By definition racing vehicles are these days developed within the confines of a formula to ensure a level of close competition. The formulas are changed every season or so but developments tend to be incremental rather than revolutionary. One experimental project that has been running outside of any formula and hopes to truly change the face of racing is the Delta Wing project designed by US-based Brit’ Ben Bowlby and supported by motorsport legends Don Panoz and Dan Gurney. Now the project has attracted a suitably hi-tech powerplant, some serious sponsorship, and its first race.

We first wrote about the DeltaWing over two years ago when the concept, with a rolling mock-up, was entered in a competition to design the IndyCar vehicle of the future. It’s unclear whether the conservative IndyCar organization still has any intention of embracing a radically new type of racing car but the partnership of Bowlby, Panoz and Gurney obviously felt the potential rewards justified development of the unusual composite chassis.

The DeltaWing is unlike any other racing car currently on track. The driver sits well back in the car, almost over the rear axle and looks ahead down a long, narrow fuselage to narrow twin front tires, specially created for the car by tire partner Michelin. With a rear-mounted engine, the car has a strong rearward weight bias, which makes it highly maneuverable, while its light weight and slippery shape make it far more efficient.

To take the project to the next stage, and perhaps a slightly different direction, global manufacturer Nissan has committed in a big way to providing engines and engineering development expertise. A race-prepared 1.6-liter four-cylinder engine, featuring direct petrol injection and a turbocharger, will power “Nissan DeltaWing”, which is half the weight and has half the aerodynamic drag of a conventional racer.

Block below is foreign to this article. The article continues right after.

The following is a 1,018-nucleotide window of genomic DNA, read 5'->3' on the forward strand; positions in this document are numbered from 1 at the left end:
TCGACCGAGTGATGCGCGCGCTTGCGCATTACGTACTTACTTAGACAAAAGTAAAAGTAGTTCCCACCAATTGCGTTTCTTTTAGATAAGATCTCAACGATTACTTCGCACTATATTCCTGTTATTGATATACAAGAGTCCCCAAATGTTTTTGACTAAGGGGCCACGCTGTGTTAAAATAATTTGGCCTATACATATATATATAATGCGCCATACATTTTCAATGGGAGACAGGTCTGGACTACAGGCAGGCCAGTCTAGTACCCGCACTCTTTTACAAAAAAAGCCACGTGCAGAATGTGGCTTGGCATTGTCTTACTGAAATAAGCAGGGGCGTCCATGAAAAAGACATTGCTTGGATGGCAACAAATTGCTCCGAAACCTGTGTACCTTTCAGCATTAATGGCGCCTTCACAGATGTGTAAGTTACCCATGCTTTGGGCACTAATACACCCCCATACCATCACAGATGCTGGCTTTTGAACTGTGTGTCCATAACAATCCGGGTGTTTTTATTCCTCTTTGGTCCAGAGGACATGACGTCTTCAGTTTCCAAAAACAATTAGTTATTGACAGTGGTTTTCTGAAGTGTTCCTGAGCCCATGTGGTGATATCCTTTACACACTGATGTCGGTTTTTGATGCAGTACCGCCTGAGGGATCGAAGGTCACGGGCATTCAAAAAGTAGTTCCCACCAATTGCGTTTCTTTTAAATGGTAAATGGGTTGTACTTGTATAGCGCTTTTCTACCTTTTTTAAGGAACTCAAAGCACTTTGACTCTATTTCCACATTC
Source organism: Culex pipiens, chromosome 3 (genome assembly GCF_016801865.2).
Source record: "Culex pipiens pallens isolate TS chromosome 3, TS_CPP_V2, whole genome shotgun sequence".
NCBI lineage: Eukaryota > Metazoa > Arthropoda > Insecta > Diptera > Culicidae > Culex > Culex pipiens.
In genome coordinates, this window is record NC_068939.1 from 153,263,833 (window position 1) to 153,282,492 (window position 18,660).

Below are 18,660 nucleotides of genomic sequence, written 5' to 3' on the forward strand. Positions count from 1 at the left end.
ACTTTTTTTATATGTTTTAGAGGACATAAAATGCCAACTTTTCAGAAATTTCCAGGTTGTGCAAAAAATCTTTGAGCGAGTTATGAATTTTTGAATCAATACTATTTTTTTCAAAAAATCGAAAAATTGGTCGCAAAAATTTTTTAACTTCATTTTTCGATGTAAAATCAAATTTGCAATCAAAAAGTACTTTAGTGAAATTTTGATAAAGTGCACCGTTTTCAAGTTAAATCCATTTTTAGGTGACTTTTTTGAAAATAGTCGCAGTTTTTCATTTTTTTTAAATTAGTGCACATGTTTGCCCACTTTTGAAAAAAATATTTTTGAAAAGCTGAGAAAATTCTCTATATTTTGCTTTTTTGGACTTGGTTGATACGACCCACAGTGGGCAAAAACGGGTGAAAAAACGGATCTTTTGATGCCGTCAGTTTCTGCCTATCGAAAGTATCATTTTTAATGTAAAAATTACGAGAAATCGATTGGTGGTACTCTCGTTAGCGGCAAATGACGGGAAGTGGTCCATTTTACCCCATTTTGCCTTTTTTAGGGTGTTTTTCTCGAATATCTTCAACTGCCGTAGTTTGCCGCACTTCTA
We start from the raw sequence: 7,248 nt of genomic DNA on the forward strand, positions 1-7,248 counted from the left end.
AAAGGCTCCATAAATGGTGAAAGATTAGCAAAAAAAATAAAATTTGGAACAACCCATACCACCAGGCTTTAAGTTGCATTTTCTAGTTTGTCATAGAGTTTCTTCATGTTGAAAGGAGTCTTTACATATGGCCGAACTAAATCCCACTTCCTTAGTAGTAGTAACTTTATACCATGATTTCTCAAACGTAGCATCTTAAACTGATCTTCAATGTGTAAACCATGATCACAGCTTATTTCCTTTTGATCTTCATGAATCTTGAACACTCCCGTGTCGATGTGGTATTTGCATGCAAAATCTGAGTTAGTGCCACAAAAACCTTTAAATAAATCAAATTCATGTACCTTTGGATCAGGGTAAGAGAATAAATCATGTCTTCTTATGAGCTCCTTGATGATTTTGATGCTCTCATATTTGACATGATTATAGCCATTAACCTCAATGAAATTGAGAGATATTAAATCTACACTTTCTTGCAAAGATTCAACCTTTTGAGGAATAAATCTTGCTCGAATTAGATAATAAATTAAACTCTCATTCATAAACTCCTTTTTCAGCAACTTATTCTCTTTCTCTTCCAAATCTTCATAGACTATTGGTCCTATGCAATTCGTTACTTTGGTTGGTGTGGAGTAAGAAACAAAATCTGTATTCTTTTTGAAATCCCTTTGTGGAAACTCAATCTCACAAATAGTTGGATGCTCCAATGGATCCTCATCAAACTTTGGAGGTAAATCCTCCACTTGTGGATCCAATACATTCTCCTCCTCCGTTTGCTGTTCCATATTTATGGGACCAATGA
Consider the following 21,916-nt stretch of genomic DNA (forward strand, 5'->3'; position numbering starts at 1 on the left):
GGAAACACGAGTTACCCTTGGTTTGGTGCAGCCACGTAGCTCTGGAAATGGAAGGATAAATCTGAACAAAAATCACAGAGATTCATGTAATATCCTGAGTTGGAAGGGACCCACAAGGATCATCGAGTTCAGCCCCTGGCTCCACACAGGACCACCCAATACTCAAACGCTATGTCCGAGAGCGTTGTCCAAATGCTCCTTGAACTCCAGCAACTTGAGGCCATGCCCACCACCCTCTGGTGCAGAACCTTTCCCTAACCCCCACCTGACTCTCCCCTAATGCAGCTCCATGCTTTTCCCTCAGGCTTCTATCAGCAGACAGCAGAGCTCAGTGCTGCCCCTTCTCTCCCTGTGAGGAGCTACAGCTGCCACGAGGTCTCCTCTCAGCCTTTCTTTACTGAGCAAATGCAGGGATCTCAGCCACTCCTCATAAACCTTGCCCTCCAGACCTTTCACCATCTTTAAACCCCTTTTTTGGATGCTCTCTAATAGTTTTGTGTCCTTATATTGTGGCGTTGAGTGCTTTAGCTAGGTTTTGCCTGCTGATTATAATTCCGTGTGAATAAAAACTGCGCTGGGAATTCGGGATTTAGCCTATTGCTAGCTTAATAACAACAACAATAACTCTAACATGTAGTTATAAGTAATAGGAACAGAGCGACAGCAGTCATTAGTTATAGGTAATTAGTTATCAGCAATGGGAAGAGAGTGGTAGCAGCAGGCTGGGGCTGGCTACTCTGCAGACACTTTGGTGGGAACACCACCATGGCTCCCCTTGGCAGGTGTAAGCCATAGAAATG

Nissan is no stranger to endurance racing and indeed the Nissan DeltaWing’s first real race will be at Le Mans. The Automobile Club de l’Ouest (ACO), the organizers of the famous Le Mans 24 Hours has invited the car to run in this year’s race from "Garage 56" - the spot in the pit lane reserved for experimental cars. As it doesn’t conform to any existing championship regulations, Nissan DeltaWing will not be eligible to challenge for silverware and will carry the race number "0".

The new engine, badged DIG-T (Direct Injection Gasoline – Turbocharged), is expected to produce around 300 hp, sufficient to give Nissan DeltaWing lap times between LMP1 and LMP2 machines at Le Mans, despite having only half the power of those conventional prototypes. It features the same technology found in Nissan road cars, such as the Nissan Juke DIG-T.

Concept originator and designer Ben Bowlby commented: “Nissan has provided us with our first choice engine. It’s a spectacular piece. We’ve got the engine of our dreams: it’s the right weight, has the right power and it’s phenomenally efficient.”

The first two Nissan DeltaWing drivers to be confirmed are British Sportscar racer Marino Franchitti (brother of IndyCar star Dario) and Nissan’s reigning FIA GT1 World Champion Michael Krumm. The 2012 Le Mans 24 hour will be raced on the 16th to 17th of June and there is sure to be huge interest in this unique vehicle - and yes, it does go around corners - here's the video evidence.

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